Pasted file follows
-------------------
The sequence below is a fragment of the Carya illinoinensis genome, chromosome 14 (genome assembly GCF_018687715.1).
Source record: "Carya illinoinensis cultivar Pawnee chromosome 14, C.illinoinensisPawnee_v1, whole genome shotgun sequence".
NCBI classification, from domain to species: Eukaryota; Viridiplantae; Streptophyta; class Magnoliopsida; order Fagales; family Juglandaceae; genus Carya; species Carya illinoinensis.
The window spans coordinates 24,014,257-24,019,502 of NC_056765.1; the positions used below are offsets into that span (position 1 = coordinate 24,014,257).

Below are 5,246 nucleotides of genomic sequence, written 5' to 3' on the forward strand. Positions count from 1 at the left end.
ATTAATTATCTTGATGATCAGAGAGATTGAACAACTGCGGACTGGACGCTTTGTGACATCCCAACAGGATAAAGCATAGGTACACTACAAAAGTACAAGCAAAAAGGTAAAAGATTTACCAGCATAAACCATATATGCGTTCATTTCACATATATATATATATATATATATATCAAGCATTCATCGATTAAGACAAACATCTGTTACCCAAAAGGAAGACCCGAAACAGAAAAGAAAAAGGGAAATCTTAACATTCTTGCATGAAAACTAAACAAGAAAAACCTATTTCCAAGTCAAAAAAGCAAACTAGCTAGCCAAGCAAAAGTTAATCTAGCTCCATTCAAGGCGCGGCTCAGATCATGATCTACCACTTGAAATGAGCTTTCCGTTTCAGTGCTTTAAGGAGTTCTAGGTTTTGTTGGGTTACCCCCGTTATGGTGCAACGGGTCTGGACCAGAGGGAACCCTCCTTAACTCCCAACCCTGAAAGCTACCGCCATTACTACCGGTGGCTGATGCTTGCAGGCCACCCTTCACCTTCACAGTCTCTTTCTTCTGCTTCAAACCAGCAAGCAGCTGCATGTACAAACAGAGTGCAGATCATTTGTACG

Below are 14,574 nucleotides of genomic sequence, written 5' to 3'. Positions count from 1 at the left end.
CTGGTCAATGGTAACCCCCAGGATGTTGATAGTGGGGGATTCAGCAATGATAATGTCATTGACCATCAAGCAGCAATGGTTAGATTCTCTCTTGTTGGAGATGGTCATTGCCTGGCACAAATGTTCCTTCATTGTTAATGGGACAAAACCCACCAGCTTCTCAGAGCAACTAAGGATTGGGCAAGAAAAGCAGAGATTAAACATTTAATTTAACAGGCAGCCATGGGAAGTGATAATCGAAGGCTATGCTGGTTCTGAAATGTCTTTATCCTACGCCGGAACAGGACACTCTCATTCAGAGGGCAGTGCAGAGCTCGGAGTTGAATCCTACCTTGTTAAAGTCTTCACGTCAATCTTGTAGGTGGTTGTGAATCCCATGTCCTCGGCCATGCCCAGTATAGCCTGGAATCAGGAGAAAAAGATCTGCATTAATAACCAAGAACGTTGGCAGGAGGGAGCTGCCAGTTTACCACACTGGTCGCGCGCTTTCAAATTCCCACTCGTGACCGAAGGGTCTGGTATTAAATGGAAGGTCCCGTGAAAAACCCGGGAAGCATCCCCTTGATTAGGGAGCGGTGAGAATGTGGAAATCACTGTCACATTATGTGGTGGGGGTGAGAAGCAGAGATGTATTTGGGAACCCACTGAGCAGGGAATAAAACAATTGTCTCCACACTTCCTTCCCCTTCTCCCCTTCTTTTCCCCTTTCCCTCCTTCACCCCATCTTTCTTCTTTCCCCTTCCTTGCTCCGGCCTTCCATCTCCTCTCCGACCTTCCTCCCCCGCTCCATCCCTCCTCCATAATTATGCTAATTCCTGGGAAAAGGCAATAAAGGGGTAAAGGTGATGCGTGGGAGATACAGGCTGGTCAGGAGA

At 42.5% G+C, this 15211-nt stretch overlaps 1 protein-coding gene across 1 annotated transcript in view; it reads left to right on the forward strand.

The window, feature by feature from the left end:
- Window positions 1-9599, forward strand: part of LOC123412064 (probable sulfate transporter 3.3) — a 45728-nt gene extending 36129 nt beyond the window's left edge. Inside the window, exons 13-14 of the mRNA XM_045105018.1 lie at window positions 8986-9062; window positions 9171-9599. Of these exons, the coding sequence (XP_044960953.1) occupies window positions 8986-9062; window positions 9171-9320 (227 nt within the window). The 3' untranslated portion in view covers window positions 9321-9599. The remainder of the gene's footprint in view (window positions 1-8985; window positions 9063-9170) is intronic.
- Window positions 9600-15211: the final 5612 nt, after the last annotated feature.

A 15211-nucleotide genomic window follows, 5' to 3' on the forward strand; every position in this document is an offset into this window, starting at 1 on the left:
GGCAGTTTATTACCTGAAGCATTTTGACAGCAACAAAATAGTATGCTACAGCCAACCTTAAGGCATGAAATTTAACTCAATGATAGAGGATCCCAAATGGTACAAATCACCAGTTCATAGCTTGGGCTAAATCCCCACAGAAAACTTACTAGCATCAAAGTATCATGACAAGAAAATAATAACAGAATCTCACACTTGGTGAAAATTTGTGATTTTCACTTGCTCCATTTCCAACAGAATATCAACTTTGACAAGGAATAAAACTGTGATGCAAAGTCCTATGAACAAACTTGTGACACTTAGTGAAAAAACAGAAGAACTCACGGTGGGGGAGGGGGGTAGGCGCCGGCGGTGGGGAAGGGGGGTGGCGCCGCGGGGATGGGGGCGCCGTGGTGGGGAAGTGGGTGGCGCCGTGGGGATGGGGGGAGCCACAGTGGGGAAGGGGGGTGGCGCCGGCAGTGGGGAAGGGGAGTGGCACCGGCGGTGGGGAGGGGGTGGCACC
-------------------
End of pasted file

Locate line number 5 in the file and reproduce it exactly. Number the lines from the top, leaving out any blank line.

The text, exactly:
Below are 5,246 nucleotides of genomic sequence, written 5' to 3' on the forward strand. Positions count from 1 at the left end.